“His whole lanky body seemed to be one nervous tic: his knees bounced, his shoulders shook, his toes curled. But his hand, I noticed, rested quietly on the bulky, complicated-looking camera beside him, as if it were an infant that drew comfort from his touch.”

“I glanced at my mother, but she was unreachable now, offering no clue. It was the single most devastating habit she had, to withdraw, to take back the thrilling gift of her joy as casually as she bestowed it.”

“Was this what made her tilt her chin back and gaze down at you with contempt and say those unfeeling things? This terrible, ungovernable anger, which threatened to sizzle a hole through her veins unless she turned around and poured it into somebody else?”

“She was smiling, but I could sense the loneliness that lay behind her smile, and I could hear, too, the entreaty in her voice, for a woman’s understanding, a woman’s sympathy. And to my lasting shame, I denied her both.”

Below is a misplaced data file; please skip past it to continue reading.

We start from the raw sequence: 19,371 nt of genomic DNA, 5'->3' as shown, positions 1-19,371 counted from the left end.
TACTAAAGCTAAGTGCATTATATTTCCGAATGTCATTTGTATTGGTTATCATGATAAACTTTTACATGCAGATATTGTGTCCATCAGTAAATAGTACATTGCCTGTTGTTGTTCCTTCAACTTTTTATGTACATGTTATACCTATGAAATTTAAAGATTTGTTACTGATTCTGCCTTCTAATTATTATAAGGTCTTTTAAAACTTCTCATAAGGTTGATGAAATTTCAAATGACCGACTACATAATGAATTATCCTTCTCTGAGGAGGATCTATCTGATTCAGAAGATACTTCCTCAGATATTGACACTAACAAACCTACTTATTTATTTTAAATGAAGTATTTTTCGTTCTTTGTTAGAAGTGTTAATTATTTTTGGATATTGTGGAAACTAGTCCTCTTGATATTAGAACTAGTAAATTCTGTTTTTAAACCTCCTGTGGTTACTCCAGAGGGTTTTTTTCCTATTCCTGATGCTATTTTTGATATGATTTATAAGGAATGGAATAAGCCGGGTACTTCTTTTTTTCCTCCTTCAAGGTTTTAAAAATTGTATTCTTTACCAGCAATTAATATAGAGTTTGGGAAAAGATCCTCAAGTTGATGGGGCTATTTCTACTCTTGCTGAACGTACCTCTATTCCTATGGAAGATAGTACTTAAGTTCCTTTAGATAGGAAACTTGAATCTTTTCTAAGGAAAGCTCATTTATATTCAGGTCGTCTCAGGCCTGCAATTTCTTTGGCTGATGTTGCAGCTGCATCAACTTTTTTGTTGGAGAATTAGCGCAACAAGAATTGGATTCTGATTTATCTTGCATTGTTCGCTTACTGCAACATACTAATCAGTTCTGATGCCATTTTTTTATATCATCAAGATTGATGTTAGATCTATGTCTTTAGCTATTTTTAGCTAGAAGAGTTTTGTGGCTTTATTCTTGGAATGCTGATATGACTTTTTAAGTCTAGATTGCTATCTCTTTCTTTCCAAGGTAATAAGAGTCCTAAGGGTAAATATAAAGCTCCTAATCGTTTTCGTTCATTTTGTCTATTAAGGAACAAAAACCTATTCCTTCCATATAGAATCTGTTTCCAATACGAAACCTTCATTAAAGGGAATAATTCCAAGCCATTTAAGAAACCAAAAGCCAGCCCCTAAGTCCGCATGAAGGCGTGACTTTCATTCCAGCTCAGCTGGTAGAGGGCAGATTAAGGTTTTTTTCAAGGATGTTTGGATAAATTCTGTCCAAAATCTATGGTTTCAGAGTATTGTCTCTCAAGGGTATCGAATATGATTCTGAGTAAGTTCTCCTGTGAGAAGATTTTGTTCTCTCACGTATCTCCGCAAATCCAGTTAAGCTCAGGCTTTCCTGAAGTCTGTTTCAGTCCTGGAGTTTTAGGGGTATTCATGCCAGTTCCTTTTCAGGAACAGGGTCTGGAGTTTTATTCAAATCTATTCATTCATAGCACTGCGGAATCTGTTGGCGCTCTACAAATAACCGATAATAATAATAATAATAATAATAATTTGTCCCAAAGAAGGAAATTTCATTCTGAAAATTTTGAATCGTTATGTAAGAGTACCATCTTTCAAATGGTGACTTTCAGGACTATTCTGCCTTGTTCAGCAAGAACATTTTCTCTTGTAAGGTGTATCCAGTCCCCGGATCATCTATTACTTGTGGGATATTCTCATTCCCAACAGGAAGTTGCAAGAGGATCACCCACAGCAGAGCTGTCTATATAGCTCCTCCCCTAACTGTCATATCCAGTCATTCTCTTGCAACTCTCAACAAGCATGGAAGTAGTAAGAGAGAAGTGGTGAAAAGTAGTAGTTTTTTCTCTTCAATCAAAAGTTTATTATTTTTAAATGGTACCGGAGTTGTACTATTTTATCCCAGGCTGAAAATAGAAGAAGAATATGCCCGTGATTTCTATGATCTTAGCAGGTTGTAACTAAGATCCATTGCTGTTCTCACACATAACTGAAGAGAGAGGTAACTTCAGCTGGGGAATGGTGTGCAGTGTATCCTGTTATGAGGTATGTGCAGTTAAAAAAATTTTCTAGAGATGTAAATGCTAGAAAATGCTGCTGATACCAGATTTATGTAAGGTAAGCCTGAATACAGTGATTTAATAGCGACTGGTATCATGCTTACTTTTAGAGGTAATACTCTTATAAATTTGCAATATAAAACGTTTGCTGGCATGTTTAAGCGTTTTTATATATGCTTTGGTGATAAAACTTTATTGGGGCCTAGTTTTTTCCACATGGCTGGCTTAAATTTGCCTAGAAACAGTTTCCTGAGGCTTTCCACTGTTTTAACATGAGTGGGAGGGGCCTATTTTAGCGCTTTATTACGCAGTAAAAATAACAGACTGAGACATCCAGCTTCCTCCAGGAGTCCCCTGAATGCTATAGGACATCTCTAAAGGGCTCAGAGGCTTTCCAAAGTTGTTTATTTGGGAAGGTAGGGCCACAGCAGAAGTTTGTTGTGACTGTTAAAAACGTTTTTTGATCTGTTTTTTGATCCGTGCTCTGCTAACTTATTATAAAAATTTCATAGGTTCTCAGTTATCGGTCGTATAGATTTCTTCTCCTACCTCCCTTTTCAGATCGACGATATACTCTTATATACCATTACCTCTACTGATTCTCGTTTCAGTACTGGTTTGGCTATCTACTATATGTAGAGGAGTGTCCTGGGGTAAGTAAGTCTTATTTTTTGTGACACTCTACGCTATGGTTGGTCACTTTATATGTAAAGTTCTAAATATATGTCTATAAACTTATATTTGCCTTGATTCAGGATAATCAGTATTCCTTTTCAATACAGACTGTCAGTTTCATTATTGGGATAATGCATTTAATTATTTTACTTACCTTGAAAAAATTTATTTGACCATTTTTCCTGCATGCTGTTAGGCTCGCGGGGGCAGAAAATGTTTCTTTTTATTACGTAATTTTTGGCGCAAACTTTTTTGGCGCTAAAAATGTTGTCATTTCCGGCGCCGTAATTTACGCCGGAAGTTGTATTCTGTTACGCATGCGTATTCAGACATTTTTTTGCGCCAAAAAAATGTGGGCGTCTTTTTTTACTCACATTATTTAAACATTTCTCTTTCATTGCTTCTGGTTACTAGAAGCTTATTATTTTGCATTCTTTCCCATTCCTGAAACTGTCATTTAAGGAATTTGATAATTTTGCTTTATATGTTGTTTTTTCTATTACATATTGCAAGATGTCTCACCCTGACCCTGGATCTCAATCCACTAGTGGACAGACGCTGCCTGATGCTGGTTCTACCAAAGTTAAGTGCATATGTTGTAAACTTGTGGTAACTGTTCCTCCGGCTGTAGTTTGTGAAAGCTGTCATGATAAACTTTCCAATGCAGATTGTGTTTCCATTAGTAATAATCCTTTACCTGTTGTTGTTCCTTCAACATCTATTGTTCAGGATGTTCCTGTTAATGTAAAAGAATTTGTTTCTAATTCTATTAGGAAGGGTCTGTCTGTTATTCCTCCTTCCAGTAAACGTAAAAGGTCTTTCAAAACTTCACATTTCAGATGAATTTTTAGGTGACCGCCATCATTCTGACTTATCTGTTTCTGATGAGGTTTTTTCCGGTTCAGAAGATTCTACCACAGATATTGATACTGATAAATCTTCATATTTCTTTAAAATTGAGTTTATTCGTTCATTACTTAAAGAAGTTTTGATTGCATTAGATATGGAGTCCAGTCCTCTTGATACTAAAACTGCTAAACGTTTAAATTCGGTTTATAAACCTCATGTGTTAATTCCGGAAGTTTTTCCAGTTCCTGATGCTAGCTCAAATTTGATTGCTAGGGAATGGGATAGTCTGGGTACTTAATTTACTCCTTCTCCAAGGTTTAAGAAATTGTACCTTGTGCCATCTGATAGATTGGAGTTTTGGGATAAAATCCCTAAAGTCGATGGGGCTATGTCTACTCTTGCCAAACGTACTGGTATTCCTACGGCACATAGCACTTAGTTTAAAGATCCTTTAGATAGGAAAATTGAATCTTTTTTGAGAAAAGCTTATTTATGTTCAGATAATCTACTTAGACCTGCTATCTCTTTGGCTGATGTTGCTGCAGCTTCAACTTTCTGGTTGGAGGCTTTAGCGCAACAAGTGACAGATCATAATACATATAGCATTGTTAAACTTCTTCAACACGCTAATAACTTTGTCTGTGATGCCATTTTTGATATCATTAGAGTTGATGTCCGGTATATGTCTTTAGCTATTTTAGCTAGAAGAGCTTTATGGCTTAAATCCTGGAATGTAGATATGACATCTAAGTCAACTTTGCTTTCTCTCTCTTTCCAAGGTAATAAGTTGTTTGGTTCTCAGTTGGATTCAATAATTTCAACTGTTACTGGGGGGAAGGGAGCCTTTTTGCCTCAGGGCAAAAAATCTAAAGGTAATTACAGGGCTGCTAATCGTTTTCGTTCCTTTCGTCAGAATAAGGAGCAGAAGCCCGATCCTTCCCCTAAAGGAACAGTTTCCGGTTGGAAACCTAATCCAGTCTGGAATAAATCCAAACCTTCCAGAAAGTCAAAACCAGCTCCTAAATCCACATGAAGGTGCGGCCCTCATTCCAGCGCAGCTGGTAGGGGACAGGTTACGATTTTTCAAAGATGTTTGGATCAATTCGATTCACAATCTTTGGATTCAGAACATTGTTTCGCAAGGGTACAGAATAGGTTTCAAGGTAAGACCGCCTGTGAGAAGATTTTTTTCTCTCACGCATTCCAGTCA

“I had not expected to like college. I wasn’t sure why. But from the minute my parents drove away, my mother’s hair snapping in the wind, I was armored, prepared to dismiss each of my lecturers, my fellow students, to look down on all of it. I suppose it was, like so many other things, a trick I’d learned from my mother. To keep approval in reserve, to lead with mockery and distrust, for to reveal affection was to reveal weakness.”

“A manic, holy gleam in my eye, as in the eyes of hose ragged, hippie Westerners I sometimes saw around Bangalore, with bare feet and billowy clothes, matted blond dreadlocks, consecrated by their first exposure to yoga and the poor? Prayer beads around my wrist, a curly Om tattooed on my shoulder, and a cache of photos in which I smiled next to a pair of gaunt village women, to whom I would later casually refer, at dinner parties or in bed with new lovers I wished to impress? They have so little, you know, but that just means they’re more connected to the things that really matter.”